European retailers and importers have reacted angrily after the European Parliament on Thursday (21 October) voted to approve new EU laws that would require a range of products – including imported clothing and footwear – to be labelled with their country of origin.

“This is a purely protectionist measure,” believes Jan Eggert, secretary general of the Foreign Trade Association (FTA). “This compulsory declaration of origin only serves the interests of a minority of south European manufacturers seeking to improve their competitiveness.”

However, supporters of the move – which was lobbied for by Italian textile and shoe manufacturers – claim it would help consumers make informed choices and help guard against “health risks, counterfeiting and unfair competition.”

MEPs also believe that disparities between labelling practices within the EU mean third countries shift their exports towards particular European points of entry which suit them most.

But “consumer protection” cannot explain why textiles and shoes should require an origin marking, “while other consumer goods such as toys, electronic devices, household appliances or sports goods do not,” Eggert argues.

The actual use of declarations of origin is also seen as questionable. For example, a shoe may be labelled as ‘Made in Italy’ even if its sole is produced in Albania and its upper parts are made in India, so long as the components are combined mechanically in Italy. This is arguably even more a deceptive to consumers.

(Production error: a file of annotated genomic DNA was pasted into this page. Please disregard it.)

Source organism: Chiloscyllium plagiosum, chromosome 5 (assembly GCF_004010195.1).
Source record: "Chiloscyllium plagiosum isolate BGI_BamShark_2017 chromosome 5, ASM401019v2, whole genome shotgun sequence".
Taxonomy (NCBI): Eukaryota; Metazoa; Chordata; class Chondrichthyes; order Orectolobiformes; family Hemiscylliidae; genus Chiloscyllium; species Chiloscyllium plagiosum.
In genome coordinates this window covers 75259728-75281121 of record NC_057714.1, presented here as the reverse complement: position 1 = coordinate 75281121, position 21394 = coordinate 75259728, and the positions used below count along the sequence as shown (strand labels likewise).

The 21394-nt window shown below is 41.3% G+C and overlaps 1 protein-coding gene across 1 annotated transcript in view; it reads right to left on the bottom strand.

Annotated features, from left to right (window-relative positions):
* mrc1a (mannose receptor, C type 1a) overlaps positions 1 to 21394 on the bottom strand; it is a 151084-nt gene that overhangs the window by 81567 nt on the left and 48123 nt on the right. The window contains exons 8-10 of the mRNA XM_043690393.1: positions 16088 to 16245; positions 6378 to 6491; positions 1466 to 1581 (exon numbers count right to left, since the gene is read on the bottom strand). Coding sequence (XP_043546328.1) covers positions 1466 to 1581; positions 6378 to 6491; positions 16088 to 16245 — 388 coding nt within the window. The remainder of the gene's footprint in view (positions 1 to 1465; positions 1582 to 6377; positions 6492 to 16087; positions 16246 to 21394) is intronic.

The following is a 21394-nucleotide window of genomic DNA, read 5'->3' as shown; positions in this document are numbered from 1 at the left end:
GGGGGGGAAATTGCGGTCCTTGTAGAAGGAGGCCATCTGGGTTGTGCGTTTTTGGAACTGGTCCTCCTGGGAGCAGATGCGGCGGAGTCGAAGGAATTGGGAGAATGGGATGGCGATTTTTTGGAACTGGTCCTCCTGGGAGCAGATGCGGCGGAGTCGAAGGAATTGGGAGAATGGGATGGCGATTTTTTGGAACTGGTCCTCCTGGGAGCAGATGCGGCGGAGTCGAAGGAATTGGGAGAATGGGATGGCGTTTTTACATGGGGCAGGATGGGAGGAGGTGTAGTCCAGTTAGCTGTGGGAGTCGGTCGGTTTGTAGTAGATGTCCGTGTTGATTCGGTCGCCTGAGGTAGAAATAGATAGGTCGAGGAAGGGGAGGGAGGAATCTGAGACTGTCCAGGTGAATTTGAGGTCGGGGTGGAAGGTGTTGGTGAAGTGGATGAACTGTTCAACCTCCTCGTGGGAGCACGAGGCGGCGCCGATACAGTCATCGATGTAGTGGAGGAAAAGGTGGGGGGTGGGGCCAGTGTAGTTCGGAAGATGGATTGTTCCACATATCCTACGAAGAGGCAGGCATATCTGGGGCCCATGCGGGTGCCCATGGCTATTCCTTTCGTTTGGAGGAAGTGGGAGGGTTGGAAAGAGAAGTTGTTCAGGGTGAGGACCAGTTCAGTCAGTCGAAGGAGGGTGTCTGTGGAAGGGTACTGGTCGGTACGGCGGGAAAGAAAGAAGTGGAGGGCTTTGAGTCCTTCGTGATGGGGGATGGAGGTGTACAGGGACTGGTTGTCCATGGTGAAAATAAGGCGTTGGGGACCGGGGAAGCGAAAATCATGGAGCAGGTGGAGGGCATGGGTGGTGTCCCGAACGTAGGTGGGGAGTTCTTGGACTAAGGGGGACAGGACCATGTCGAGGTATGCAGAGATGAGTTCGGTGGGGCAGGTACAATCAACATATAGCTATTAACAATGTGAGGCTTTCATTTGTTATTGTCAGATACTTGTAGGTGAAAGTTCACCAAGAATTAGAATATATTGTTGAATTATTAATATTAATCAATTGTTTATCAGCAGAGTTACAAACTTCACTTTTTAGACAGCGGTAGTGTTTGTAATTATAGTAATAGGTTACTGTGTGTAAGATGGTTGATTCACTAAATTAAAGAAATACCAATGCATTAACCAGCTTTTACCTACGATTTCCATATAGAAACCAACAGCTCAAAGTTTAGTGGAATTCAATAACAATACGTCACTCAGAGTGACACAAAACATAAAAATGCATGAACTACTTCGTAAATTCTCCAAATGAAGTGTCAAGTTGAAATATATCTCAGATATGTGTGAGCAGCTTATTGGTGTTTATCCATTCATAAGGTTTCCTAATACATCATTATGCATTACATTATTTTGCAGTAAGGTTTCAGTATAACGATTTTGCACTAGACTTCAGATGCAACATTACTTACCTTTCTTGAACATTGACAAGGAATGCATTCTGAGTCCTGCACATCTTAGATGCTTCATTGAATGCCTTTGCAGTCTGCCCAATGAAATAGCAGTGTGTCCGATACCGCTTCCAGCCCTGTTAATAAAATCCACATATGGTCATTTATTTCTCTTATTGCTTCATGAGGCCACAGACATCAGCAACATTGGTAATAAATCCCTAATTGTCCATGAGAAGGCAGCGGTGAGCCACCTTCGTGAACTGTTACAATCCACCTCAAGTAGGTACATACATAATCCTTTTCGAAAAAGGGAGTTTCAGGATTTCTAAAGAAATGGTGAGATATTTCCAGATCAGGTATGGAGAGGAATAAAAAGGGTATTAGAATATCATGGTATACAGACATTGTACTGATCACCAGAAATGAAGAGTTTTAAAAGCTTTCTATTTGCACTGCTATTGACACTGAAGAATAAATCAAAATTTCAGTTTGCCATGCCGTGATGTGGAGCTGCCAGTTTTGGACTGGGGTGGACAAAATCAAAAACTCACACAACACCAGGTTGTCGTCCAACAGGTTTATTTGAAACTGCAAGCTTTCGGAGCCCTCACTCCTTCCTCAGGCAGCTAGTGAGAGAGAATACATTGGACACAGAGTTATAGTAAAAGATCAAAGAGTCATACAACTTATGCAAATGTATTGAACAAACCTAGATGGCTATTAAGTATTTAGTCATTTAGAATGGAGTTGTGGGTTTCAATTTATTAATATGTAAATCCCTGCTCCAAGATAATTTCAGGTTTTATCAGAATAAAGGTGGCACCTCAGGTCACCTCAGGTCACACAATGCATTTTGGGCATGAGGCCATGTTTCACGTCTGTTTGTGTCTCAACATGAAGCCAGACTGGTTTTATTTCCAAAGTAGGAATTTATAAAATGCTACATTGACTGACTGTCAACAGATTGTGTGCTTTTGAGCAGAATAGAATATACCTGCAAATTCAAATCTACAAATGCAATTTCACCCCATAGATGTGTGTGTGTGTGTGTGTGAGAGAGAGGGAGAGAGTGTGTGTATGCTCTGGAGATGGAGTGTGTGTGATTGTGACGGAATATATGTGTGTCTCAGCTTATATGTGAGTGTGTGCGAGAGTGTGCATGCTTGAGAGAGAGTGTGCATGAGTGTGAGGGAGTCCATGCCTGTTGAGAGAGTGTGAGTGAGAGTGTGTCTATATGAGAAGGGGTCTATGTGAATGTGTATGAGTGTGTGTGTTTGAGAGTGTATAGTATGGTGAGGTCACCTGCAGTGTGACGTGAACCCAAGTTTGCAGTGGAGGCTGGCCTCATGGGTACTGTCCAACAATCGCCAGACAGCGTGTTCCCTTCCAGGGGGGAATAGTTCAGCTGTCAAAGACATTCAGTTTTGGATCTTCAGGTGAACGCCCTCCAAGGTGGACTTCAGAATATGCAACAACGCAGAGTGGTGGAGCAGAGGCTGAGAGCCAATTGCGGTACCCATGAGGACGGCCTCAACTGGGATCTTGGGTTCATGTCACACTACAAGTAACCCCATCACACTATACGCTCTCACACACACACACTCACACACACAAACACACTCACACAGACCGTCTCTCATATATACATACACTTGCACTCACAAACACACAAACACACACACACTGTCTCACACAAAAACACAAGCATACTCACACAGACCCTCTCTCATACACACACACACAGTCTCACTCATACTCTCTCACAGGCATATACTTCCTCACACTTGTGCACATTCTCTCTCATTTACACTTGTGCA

Compulsory origin labelling entails additional costs to producers and retailers too. And controls to prevent misuse and false labelling would cause additional costs and place a higher administrative burden on firms.

Parliament wants the country of origin to be indicated in English on labels of goods sold anywhere in the EU. It would also like to see harmonised penalties for breaching the rules.

The proposed new rules will apply only to goods destined for consumers but not to products from the European Union, Turkey, Norway, Iceland or Liechtenstein.

The draft law still needs to be approved by the Council, where some member states are still opposed to the idea of a European ‘made in’ law.

“The new legislation is protectionist, unnecessary and creates additional costs and administrative burdens, which will be passed on to consumers,” Eggert says, adding his group will now urge member states “to apply a vigorous scrutiny to this legislation.”